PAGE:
Google has announced a new subscription service called One Pass, which will allow publishers to create a centralised system for "user authentication, payment processing and administration".

One Pass will take a 10% cut of the cash collected, with 90% going straight to the publishers. This will be a welcome alternative to Apple's draconian model which takes a significant 30% of each transaction. However, Google will also be providing publishers with the names and email addresses of subscribers, something which Apple has refused to do.

Furthermore, One Pass will work across multiple websites and platforms, so it will be possible to purchase content once and then view it on all your different devices. This will also allow publishers greater flexibility over the type of subscription service they wish to utilise (e.g. day passes, metered access, pay-per-view, etc) as users will not have to purchase their content multiple times.

Payment for One Pass subscriptions will be made through Google Checkout, something already utilised for app purchases in the Android Market. However, it is unclear whether the One Pass model will also be used for in-app purchases in the Android Market. If the system for purchasing publications through the Android Market is made simple, newspapers and magazines will flock to the platform and will start offering their publication on Android devices. This is great news for users as it will mean that there will be a greater variety of content. I can't wait to flick through the Economist on a Motorola XOOM tablet!

Have a look at Google's explanatory video, which is very pretty but does not really provide any insight into the service:

One Pass is currently only open to a select few content publishers (in France, Germany, Spain, UK, US and Canada), however if you are interested in having your publication included in One Pass let Google know.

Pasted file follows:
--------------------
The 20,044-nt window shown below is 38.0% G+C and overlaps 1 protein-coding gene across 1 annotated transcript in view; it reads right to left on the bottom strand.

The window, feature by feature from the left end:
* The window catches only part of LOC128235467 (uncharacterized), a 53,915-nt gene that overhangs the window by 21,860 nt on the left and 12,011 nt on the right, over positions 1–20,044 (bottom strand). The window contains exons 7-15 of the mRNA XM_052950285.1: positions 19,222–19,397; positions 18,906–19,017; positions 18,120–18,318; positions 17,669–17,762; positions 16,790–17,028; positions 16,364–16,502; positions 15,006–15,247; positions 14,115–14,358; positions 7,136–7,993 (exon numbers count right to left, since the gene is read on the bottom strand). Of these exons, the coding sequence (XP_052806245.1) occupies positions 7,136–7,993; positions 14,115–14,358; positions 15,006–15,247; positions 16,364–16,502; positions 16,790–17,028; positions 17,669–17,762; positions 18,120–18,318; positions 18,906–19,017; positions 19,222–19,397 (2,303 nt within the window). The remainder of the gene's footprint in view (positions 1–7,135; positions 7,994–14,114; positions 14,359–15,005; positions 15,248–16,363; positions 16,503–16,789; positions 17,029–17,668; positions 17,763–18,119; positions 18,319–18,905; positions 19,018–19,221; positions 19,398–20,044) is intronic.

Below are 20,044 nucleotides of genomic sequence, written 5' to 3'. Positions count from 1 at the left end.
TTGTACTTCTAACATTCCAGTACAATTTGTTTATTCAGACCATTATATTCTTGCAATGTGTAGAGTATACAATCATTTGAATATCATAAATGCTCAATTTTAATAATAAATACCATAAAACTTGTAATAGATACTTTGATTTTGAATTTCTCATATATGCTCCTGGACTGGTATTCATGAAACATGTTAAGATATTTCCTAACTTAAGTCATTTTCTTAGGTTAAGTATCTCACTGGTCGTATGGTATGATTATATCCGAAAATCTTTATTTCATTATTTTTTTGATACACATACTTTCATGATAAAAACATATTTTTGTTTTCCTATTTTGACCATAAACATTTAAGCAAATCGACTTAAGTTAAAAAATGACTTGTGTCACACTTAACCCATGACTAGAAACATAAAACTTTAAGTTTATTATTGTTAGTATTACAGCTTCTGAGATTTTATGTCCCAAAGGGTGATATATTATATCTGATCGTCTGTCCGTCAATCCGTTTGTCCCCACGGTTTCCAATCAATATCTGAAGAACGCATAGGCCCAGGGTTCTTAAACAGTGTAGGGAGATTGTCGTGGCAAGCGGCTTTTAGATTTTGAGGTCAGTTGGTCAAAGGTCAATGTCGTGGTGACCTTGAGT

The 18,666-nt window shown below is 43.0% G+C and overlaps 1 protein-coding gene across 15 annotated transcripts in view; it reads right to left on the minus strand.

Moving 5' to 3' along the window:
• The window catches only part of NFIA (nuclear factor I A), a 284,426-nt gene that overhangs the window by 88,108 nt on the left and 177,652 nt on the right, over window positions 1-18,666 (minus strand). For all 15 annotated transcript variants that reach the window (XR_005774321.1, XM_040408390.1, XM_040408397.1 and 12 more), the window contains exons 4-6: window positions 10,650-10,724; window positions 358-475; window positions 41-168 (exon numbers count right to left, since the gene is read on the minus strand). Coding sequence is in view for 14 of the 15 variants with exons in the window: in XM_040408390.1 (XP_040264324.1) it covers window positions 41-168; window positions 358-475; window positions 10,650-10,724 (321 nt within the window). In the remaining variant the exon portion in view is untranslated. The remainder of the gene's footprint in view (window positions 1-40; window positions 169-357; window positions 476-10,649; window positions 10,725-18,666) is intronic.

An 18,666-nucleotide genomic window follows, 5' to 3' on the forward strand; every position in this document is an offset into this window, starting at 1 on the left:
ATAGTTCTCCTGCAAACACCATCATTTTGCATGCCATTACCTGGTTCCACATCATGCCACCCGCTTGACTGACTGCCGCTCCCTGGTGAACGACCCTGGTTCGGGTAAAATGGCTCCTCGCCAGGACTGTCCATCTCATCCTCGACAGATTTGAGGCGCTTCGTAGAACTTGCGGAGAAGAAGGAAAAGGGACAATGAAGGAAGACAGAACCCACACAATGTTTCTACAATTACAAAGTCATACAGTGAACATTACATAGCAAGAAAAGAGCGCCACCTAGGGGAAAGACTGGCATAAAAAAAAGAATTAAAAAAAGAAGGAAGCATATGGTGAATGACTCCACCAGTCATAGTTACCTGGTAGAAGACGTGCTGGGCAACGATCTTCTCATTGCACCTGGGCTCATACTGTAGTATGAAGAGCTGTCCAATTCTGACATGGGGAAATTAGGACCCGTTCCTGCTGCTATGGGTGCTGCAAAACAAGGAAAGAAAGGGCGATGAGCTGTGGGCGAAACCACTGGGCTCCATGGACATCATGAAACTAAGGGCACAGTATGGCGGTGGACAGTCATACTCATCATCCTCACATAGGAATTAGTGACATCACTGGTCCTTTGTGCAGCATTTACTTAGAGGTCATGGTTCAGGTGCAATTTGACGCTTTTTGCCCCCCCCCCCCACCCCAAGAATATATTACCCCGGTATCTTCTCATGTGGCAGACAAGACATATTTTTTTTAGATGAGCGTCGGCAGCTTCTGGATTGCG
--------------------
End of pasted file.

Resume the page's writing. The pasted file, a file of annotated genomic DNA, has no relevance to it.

Finally, hit up the link to read more details on Google's new subscription service.

Credit: Google

Abhiroop Basu
Abhiroop Basu is an opinionated tech and digital media blogger. As a doe-eyed twenty-something he started his first blog TechComet to comment on anything tech-related that caught his omniscient eye. Since then he has blogged for Android Police, Make Tech Easier, and This Green Machine. In the real world, Abhiroop Basu is a resident of Singapore and the Editor of The Digit, a subsidiary of The Potato Productions Group.

  • J

    Not exactly sure what the big deal about Google giving subscriber info away is.... From what I've read elsewhere, its just name & email (as mentioned above), not mailing address.... As long as it is just to the publications I'm subscribing to of course....

    If I subscribe to the NY Times, via "traditional" means, they get my name, address, etc... So why should it be different if I subscribe via an electronic means such as One Pass, or Apple's means should I (shudder to think) decide to use an iOS device...

    • http://schpydurx.livejournal.com ProfessorTom

      I think that Apple has the better policy in regards to user data. That data is private and should be protected. I mean, if it's name and email address today, is it search results and bcc of all mail sent and received on end users' Gmail accounts tomorrow?